What is the Effect of Using 10w40 for Chainsaw Bar Oil?
Substituting 10w40 oil for chainsaw bar oil is a topic that has sparked much debate in the chainsaw arena. This is because some people report that they have successfully used it, while others warn of the ramifications of using it often.
- Clean-Up Will be Required
First, chainsaw bar oil is highly adhesive and tacky, making it stick to the chain and bar better. 10w40, however, is not designed to provide the same level of adhesion, meaning that it may fling off the bar more easily during use.
This will force you to adjust the oiler frequently since the chain and bar consume more. It will also increase clean-up requirements. More Friction
Second, 10w40 oil is thinner and less viscous than chainsaw bar oil since it was made to flow freely through the engine parts. It will not provide the same level of lubrication as the chainsaw bar oil.
This can result in a lack of adequate lubrication for the chain, causing it to dry and heat up. Additionally, the wear and tear on the chain and bar will increase, necessitating frequent maintenance and a reduction in the lifespan of your chainsaw.
- Becomes too Sticky in High Temperatures
10w40 oil is designed to be more viscous when it heats up. However, when the temperatures get too high, the oil can become too sticky, causing it to cling to the chain and bar rather than being dispersed effectively. This leads to poor lubrication, which can potentially damage the chainsaw.
- Reduced Cutting Performance
Without good lubrication, the cutting performance of your chainsaw is bound to reduce. You will notice that the cutting speed will decrease due to the oil becoming too sticky or increased friction. Additionally, worn-out chains and bars do not cut as efficiently as well-lubricated ones.
- Voided Warranty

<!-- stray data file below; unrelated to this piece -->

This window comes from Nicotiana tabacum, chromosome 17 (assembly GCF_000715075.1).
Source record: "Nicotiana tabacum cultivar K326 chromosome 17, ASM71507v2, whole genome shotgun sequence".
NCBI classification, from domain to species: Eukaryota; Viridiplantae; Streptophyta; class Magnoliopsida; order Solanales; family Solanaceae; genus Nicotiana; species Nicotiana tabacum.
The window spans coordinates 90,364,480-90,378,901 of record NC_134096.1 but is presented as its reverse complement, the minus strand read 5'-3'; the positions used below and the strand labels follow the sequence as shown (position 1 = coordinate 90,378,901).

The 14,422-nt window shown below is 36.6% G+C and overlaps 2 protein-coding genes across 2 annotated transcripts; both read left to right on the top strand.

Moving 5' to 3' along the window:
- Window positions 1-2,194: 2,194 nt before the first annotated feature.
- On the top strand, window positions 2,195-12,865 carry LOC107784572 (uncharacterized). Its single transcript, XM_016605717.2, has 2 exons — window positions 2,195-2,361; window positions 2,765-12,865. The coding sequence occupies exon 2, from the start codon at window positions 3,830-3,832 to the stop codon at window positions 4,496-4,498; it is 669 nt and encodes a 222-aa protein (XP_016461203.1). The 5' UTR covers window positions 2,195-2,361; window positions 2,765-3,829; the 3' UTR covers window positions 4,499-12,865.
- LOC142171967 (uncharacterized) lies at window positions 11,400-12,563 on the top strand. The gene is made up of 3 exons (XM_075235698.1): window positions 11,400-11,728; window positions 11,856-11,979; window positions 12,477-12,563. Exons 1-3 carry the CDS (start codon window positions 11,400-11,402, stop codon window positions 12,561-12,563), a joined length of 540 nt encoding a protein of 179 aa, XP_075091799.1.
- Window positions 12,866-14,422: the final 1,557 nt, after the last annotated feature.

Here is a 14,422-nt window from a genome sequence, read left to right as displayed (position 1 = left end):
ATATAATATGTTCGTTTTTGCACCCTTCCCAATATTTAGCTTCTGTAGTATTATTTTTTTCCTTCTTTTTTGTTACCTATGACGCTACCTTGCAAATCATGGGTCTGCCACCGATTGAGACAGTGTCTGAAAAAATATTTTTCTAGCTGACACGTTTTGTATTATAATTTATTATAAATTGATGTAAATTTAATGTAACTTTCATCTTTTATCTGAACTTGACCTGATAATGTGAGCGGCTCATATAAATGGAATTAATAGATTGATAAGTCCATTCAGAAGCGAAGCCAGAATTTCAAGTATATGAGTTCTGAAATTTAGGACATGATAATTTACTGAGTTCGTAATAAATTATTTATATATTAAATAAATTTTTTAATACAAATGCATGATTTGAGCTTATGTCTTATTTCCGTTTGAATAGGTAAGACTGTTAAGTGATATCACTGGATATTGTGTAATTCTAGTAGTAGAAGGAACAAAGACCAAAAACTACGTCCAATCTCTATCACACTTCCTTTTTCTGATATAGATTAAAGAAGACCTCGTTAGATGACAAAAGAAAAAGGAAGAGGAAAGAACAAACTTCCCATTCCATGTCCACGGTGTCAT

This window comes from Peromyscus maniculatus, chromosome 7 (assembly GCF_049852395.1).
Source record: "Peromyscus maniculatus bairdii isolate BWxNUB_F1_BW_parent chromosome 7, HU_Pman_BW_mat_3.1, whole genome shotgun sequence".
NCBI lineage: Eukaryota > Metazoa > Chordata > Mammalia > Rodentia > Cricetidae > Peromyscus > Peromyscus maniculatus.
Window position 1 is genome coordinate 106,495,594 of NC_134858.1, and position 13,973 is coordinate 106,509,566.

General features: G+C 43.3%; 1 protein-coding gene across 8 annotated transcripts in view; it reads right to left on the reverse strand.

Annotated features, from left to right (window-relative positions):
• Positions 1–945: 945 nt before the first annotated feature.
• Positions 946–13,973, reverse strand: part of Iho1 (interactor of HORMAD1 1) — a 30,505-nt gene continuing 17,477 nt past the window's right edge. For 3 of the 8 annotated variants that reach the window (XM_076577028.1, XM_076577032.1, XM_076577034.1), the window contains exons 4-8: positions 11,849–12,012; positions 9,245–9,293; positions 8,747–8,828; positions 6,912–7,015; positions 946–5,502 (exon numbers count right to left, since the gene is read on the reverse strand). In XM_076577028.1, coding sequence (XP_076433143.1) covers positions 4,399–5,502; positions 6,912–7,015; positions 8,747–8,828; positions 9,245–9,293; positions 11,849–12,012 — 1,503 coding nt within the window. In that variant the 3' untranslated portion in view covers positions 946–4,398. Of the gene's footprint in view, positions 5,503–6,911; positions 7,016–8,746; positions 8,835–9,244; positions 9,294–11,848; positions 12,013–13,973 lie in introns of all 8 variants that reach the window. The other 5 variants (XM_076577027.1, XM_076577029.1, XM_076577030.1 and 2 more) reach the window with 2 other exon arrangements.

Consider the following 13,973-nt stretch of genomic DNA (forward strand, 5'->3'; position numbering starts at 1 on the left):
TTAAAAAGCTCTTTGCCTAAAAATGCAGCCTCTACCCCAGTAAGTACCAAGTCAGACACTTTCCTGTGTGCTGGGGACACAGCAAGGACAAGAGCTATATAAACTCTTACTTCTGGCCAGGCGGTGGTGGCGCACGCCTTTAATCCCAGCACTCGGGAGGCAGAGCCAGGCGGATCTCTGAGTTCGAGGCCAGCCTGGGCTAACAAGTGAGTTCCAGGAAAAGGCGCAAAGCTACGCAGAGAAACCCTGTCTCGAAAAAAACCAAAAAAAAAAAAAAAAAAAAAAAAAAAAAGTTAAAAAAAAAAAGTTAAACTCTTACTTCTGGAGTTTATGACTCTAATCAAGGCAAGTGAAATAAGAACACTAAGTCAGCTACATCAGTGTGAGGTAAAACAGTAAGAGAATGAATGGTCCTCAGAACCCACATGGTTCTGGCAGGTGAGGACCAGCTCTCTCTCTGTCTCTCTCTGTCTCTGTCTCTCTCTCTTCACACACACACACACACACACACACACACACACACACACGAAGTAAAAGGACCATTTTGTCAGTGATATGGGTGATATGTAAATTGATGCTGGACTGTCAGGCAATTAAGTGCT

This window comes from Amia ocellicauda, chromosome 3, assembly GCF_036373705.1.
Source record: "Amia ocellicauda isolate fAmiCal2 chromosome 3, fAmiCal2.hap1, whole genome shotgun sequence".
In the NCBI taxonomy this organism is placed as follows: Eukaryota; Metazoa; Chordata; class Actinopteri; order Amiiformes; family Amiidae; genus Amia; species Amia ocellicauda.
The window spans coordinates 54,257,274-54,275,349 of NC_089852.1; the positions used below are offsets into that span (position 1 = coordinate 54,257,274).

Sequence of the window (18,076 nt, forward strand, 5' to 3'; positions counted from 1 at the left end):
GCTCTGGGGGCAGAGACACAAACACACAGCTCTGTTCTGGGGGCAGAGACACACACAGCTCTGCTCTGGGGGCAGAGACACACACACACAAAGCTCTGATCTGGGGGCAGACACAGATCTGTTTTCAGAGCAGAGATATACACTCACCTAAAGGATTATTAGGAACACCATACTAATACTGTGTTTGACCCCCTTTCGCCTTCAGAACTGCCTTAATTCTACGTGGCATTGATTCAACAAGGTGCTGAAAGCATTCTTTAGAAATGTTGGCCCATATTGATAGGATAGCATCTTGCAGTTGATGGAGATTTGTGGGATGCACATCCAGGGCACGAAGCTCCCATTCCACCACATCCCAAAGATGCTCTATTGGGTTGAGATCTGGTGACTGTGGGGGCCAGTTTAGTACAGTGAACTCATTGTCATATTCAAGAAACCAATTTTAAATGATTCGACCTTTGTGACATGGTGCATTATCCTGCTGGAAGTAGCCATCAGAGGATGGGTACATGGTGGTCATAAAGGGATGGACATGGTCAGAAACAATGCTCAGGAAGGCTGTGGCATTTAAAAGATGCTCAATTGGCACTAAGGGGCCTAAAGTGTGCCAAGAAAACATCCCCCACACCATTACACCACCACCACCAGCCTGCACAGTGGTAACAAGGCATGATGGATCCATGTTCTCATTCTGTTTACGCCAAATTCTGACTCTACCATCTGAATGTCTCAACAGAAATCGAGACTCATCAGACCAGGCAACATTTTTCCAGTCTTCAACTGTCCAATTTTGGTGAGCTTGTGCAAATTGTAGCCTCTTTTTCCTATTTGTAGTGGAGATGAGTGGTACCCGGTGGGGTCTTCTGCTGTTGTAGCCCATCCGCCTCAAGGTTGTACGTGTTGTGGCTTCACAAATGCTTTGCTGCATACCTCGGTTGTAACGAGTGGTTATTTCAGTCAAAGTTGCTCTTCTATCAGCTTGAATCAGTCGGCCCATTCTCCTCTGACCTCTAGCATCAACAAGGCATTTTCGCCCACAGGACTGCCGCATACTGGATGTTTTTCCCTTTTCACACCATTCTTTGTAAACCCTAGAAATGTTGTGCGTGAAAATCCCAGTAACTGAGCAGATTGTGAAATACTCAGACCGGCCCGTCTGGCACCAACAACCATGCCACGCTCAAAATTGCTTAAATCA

Finally, using 10w40 oil as a substitute for chainsaw bar oil can void your chainsaw’s warranty. Most chainsaw manufacturers specify the type of oil that should be used in their products, and using a different kind of oil will result in the warranty being voided, so you will have to spend more on repairs.
- Increased Cost
10w40 is more expensive than chainsaw bar oil, so it will cost you more to use it as a lubricant. Furthermore, oil flinging off the chainsaw chain and bar will force you to refuel more often, which will only add to your costs.
Frequently Asked Questions
Can you mix 10w40 oil with chainsaw bar oil?
No, I would not recommend you mix 10w40 oil with chainsaw bar oil. This is because they both have specific properties that make them suitable lubricants. Mixing them will only ruin these properties and reduce their effectiveness.
Can I use 10w40 for chainsaw bar oil?
Yes, you can use it temporarily. However, it is not as effective as chainsaw bar oil, and using it in the long term can result in increased wear on the components of the chainsaw.
How should I proceed if I mix chainsaw bar oil with the wrong type of oil?
If you accidentally mic chainsaw bar oil with the wrong type of oil, it is recommended that you drain the oil tank and refill it with the proper chainsaw bar oil as soon as possible.
It is essential to use the right oil for your bar and chain to ensure your chainsaw’s adequate lubrication and longevity. If you find yourself without chainsaw bar oil, using a high-quality oil with good tackiness can be a temporary alternative.
You can use 10w40 oil for chainsaw bar oil temporarily; however, you should be ready to deal with the issues I mentioned in this article. These include increased wear, reduced cutting performance, voided warranty, and increased stickiness.